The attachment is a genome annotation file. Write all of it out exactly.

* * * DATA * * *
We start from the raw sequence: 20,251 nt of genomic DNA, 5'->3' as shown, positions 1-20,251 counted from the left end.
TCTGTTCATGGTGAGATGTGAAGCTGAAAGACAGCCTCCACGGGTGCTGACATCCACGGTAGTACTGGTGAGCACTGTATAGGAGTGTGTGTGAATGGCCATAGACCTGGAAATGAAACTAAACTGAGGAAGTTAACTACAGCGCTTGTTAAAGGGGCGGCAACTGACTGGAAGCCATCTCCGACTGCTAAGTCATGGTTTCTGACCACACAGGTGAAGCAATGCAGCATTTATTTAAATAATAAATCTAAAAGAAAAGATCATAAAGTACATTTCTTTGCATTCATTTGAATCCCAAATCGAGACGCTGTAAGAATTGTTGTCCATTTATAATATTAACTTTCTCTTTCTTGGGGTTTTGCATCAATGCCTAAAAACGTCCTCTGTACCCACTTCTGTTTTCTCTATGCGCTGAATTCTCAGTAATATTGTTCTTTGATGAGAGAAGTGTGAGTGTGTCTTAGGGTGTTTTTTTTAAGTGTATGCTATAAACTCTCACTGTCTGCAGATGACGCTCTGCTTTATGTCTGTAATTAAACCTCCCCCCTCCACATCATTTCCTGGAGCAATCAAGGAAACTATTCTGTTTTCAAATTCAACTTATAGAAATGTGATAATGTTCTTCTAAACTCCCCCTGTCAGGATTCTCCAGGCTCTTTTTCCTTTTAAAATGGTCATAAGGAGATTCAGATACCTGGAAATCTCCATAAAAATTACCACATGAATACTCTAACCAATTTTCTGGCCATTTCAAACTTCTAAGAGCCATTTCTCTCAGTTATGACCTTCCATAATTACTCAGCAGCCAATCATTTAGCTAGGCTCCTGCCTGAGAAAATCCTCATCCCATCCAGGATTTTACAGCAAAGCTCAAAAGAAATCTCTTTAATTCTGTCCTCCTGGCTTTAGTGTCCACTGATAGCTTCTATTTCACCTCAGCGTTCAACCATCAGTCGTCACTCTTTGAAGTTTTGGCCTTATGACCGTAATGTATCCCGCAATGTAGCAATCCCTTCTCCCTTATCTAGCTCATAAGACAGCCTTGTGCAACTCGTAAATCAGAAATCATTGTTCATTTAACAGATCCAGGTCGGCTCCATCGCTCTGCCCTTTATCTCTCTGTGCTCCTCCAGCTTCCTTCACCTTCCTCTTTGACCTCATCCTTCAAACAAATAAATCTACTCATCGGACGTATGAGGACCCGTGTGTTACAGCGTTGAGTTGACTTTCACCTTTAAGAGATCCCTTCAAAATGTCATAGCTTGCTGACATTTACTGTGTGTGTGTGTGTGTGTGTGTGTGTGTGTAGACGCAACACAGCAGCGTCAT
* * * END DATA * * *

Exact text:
We start from the raw sequence: 20,251 nt of genomic DNA, 5'->3' as shown, positions 1-20,251 counted from the left end.
TCTGTTCATGGTGAGATGTGAAGCTGAAAGACAGCCTCCACGGGTGCTGACATCCACGGTAGTACTGGTGAGCACTGTATAGGAGTGTGTGTGAATGGCCATAGACCTGGAAATGAAACTAAACTGAGGAAGTTAACTACAGCGCTTGTTAAAGGGGCGGCAACTGACTGGAAGCCATCTCCGACTGCTAAGTCATGGTTTCTGACCACACAGGTGAAGCAATGCAGCATTTATTTAAATAATAAATCTAAAAGAAAAGATCATAAAGTACATTTCTTTGCATTCATTTGAATCCCAAATCGAGACGCTGTAAGAATTGTTGTCCATTTATAATATTAACTTTCTCTTTCTTGGGGTTTTGCATCAATGCCTAAAAACGTCCTCTGTACCCACTTCTGTTTTCTCTATGCGCTGAATTCTCAGTAATATTGTTCTTTGATGAGAGAAGTGTGAGTGTGTCTTAGGGTGTTTTTTTTAAGTGTATGCTATAAACTCTCACTGTCTGCAGATGACGCTCTGCTTTATGTCTGTAATTAAACCTCCCCCCTCCACATCATTTCCTGGAGCAATCAAGGAAACTATTCTGTTTTCAAATTCAACTTATAGAAATGTGATAATGTTCTTCTAAACTCCCCCTGTCAGGATTCTCCAGGCTCTTTTTCCTTTTAAAATGGTCATAAGGAGATTCAGATACCTGGAAATCTCCATAAAAATTACCACATGAATACTCTAACCAATTTTCTGGCCATTTCAAACTTCTAAGAGCCATTTCTCTCAGTTATGACCTTCCATAATTACTCAGCAGCCAATCATTTAGCTAGGCTCCTGCCTGAGAAAATCCTCATCCCATCCAGGATTTTACAGCAAAGCTCAAAAGAAATCTCTTTAATTCTGTCCTCCTGGCTTTAGTGTCCACTGATAGCTTCTATTTCACCTCAGCGTTCAACCATCAGTCGTCACTCTTTGAAGTTTTGGCCTTATGACCGTAATGTATCCCGCAATGTAGCAATCCCTTCTCCCTTATCTAGCTCATAAGACAGCCTTGTGCAACTCGTAAATCAGAAATCATTGTTCATTTAACAGATCCAGGTCGGCTCCATCGCTCTGCCCTTTATCTCTCTGTGCTCCTCCAGCTTCCTTCACCTTCCTCTTTGACCTCATCCTTCAAACAAATAAATCTACTCATCGGACGTATGAGGACCCGTGTGTTACAGCGTTGAGTTGACTTTCACCTTTAAGAGATCCCTTCAAAATGTCATAGCTTGCTGACATTTACTGTGTGTGTGTGTGTGTGTGTGTGTGTGTGTAGACGCAACACAGCAGCGTCAT